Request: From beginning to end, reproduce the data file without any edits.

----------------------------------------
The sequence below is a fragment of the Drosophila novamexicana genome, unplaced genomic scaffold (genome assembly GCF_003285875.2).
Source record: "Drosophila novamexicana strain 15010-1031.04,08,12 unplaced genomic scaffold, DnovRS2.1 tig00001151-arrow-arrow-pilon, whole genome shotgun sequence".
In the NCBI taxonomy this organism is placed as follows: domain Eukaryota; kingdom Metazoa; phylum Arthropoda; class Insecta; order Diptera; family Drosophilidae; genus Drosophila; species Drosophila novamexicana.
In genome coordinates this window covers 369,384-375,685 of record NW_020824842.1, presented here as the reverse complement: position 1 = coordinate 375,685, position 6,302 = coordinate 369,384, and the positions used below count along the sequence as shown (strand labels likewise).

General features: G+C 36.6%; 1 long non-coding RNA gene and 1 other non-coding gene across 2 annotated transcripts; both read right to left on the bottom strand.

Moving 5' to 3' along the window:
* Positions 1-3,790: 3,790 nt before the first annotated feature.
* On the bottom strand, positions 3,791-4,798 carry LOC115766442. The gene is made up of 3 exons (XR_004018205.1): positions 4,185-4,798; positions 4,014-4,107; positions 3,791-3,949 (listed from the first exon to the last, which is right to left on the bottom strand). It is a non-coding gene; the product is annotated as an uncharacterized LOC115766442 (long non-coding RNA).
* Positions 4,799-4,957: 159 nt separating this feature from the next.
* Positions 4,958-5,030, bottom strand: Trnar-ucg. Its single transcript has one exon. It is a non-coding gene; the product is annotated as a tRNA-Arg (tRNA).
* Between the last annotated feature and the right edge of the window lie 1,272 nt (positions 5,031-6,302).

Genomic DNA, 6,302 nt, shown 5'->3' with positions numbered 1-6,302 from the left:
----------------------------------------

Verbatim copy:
The sequence below is a fragment of the Drosophila novamexicana genome, unplaced genomic scaffold (genome assembly GCF_003285875.2).
Source record: "Drosophila novamexicana strain 15010-1031.04,08,12 unplaced genomic scaffold, DnovRS2.1 tig00001151-arrow-arrow-pilon, whole genome shotgun sequence".
In the NCBI taxonomy this organism is placed as follows: domain Eukaryota; kingdom Metazoa; phylum Arthropoda; class Insecta; order Diptera; family Drosophilidae; genus Drosophila; species Drosophila novamexicana.
In genome coordinates this window covers 369,384-375,685 of record NW_020824842.1, presented here as the reverse complement: position 1 = coordinate 375,685, position 6,302 = coordinate 369,384, and the positions used below count along the sequence as shown (strand labels likewise).

General features: G+C 36.6%; 1 long non-coding RNA gene and 1 other non-coding gene across 2 annotated transcripts; both read right to left on the bottom strand.

Moving 5' to 3' along the window:
* Positions 1-3,790: 3,790 nt before the first annotated feature.
* On the bottom strand, positions 3,791-4,798 carry LOC115766442. The gene is made up of 3 exons (XR_004018205.1): positions 4,185-4,798; positions 4,014-4,107; positions 3,791-3,949 (listed from the first exon to the last, which is right to left on the bottom strand). It is a non-coding gene; the product is annotated as an uncharacterized LOC115766442 (long non-coding RNA).
* Positions 4,799-4,957: 159 nt separating this feature from the next.
* Positions 4,958-5,030, bottom strand: Trnar-ucg. Its single transcript has one exon. It is a non-coding gene; the product is annotated as a tRNA-Arg (tRNA).
* Between the last annotated feature and the right edge of the window lie 1,272 nt (positions 5,031-6,302).

Genomic DNA, 6,302 nt, shown 5'->3' with positions numbered 1-6,302 from the left: